(With the Raising Reser stadium expansion underway, how important is it to go into the offseason with a win to keep boosters involved?) 'I think that's right, because the momentum from a football season - if we can build on the momentum from the last part of our season - there's been a lot more interest in buying suites, buying tickets, all of that. That's just the nature of our deal - the better you do, the more people want to be involved, so we would like to help that out.'
(What will be the last thing you say to the guys before you send them out to play - do you talk about sending the seniors out on the right note? About how far you've come this season?) 'There are a lot of thoughts there that are probably all true. We've been talking about our senior class for quite a while and even did yesterday, as a matter of fact, because that's a big factor. But there are two things. We want to win the ball game; that's the last thing we'll say before going out on the field. That's No. 1, and that's important for the things we've already talked about. But we would love this senior class to win this ballgame and go out with a good feeling. Because of the way the bowl season takes shape, and because it really is a separate season and you practice for a longer period of time, it is the beginning of next year. It's like a kickoff with our young guys, our redshirts - they've all gotten more practice, more time to work. It's a momentum-builder for next year; it's a great, great time for our seniors and it's a great, great time for our coaches.'
(With Notre Dame going from head coach Tyrone Willingham during the regular season to interim head coach Kent Baer for the bowl game, do you expect the Irish to stay with the tendencies they've shown throughout 2004?) 'That's a very good point. Kent scared me the other day when he said one of his big choices was going to be whether to punt or go for it, and he said we'll probably just go for it. I have a sense that it's like any game, you have to be ready for the unexpected but we've had their film to basically form our game plan around - a lot of film, the whole season, so there's going to be a foundation there. But you've always got to be ready to adjust, and you always have to be sound in every way - the kicking game, the whole deal. I don't know that that would be any more than normal, but that's why you have to be ready.'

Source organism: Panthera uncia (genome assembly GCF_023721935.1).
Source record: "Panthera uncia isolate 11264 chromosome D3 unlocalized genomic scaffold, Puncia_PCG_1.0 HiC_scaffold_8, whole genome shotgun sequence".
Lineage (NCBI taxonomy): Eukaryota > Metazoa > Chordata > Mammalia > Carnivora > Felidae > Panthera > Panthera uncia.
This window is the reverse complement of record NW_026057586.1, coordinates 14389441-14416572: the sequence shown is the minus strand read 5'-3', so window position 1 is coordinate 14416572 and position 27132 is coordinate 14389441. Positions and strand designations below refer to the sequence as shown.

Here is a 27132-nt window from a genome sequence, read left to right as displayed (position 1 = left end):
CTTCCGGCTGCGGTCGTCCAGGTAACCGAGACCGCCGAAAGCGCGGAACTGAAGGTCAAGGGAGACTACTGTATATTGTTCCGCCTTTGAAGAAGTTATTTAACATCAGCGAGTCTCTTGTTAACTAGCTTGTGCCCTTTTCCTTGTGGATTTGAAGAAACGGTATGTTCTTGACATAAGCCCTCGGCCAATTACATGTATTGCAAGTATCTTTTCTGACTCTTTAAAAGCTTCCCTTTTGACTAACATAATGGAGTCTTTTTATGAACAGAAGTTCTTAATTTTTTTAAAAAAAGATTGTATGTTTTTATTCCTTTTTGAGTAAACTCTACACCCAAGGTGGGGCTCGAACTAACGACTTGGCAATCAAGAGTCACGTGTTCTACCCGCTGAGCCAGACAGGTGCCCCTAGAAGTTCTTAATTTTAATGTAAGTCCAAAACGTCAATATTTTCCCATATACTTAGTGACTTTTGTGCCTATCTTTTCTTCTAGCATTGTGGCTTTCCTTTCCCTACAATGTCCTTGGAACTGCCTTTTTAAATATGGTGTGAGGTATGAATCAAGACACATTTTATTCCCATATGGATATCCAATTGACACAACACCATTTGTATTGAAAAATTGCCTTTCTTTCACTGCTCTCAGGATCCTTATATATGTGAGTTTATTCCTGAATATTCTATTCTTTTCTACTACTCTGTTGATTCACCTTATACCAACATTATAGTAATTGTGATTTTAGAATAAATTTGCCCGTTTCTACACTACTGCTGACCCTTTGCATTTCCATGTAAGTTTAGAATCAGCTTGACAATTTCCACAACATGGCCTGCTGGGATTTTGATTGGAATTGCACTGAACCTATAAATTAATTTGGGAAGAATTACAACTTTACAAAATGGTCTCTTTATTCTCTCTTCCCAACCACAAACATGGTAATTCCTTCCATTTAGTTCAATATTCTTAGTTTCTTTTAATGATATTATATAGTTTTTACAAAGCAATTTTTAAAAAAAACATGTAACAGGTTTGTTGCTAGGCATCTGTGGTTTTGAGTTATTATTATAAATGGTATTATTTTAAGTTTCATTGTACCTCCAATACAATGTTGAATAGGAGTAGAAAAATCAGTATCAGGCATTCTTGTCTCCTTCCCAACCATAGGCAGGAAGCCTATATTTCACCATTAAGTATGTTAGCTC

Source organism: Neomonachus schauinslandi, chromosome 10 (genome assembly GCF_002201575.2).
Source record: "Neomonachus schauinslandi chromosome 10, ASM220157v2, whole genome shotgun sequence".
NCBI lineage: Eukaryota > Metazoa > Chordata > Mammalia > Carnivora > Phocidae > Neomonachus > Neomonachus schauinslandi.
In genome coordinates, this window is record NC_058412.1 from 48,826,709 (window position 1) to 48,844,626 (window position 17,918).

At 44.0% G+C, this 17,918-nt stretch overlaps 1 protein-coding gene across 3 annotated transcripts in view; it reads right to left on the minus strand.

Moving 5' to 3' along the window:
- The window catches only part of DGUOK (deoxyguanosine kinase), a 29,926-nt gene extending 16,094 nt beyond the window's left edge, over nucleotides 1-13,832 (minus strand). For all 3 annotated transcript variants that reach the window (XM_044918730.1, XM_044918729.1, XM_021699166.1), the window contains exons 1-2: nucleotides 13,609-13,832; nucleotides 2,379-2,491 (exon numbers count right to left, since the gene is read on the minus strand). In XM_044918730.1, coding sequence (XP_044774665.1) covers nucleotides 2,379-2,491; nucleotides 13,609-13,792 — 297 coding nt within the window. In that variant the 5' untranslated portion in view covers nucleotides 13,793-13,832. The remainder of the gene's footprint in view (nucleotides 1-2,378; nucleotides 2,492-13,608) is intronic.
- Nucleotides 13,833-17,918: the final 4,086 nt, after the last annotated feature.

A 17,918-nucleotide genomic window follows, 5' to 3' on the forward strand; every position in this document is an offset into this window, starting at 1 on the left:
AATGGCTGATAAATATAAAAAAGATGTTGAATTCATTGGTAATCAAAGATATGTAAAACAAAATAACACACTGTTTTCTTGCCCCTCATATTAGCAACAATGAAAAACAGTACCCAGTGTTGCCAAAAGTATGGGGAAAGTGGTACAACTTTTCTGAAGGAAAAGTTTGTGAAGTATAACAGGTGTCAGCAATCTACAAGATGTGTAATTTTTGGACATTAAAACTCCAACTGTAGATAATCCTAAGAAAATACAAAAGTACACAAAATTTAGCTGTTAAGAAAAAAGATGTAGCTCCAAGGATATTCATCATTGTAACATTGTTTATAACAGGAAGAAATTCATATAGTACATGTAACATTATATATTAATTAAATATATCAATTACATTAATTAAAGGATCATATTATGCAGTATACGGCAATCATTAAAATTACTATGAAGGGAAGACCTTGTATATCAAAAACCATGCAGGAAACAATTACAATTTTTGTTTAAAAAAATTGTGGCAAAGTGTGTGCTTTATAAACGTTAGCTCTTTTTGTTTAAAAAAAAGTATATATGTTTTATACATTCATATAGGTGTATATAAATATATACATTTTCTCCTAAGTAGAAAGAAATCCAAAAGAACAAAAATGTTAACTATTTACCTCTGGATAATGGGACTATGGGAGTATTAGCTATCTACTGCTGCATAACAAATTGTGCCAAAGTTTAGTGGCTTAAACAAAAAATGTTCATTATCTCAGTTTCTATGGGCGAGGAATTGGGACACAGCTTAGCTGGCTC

(What is the greatest difference in coaching in college and the NFL, and why do some guys seem more suited to one or the other?) 'That's a hard one, because there are all different circumstances, there are all kinds of teams. There are different things. I'll talk to personal experience. When I took that job in San Diego, I found out pretty soon that I was not prepared for that job. I think it's a lot better for a guy like Nick Saban who has coached in the NFL and had that experience and knows about calendars and rosters and salary caps and forming a team and the draft - all those kinds of things going in. Very, very important. So the comfort level of going from an assistant coach in college to a head coach in college, compared to what I did - I just felt that was the truth, I would have been much better off if I was ever going to do that, to have had some time there. I think that preparation is big.'
(What do you think Charlie Weis will bring to Notre Dame as its head coach?) 'When I listen to him on TV, I can tell he's going to bring some passion to it to a place he knows well, and that's exciting for him. I don't know Charlie but I've enjoyed watching their team; I watch a lot of their film because I like watching their offense. I think he's a very good football coach, so I think he'll bring a lot to Notre Dame.'
(On Notre Dame quarterback Brady Quinn) 'I think he's a good young talent, and I like his poise. I've noticed that right from the beginning, I watched on TV game and you could see it in his eyes, he has an eagerness and a passion about him and a poise about him that's special. He's made some nice plays throughout the year. I know Bill Diedrick, their offsensive coordinator, really well and I know Billy loves working with him. I think he's got a great future and I hope he starts it off real well next fall.'